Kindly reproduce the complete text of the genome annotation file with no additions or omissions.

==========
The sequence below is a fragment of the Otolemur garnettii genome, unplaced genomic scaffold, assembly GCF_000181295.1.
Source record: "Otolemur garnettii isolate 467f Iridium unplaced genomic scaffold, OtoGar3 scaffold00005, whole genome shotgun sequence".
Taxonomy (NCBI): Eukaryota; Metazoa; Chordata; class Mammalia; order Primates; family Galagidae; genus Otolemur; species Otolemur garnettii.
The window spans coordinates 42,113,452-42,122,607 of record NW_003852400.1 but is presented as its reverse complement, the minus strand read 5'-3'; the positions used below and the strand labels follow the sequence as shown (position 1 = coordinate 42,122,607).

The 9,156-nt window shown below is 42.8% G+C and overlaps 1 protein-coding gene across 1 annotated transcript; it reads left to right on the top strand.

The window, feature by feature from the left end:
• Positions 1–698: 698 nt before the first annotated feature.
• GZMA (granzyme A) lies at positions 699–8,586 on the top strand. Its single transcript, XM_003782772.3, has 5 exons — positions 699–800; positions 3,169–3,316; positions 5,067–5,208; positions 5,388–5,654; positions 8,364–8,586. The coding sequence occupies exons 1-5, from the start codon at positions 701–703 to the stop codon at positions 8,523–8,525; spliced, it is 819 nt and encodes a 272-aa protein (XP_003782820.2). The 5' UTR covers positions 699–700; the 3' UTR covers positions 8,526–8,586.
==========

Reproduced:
The sequence below is a fragment of the Otolemur garnettii genome, unplaced genomic scaffold, assembly GCF_000181295.1.
Source record: "Otolemur garnettii isolate 467f Iridium unplaced genomic scaffold, OtoGar3 scaffold00005, whole genome shotgun sequence".
Taxonomy (NCBI): Eukaryota; Metazoa; Chordata; class Mammalia; order Primates; family Galagidae; genus Otolemur; species Otolemur garnettii.
The window spans coordinates 42,113,452-42,122,607 of record NW_003852400.1 but is presented as its reverse complement, the minus strand read 5'-3'; the positions used below and the strand labels follow the sequence as shown (position 1 = coordinate 42,122,607).

The 9,156-nt window shown below is 42.8% G+C and overlaps 1 protein-coding gene across 1 annotated transcript; it reads left to right on the top strand.

The window, feature by feature from the left end:
• Positions 1–698: 698 nt before the first annotated feature.
• GZMA (granzyme A) lies at positions 699–8,586 on the top strand. Its single transcript, XM_003782772.3, has 5 exons — positions 699–800; positions 3,169–3,316; positions 5,067–5,208; positions 5,388–5,654; positions 8,364–8,586. The coding sequence occupies exons 1-5, from the start codon at positions 701–703 to the stop codon at positions 8,523–8,525; spliced, it is 819 nt and encodes a 272-aa protein (XP_003782820.2). The 5' UTR covers positions 699–700; the 3' UTR covers positions 8,526–8,586.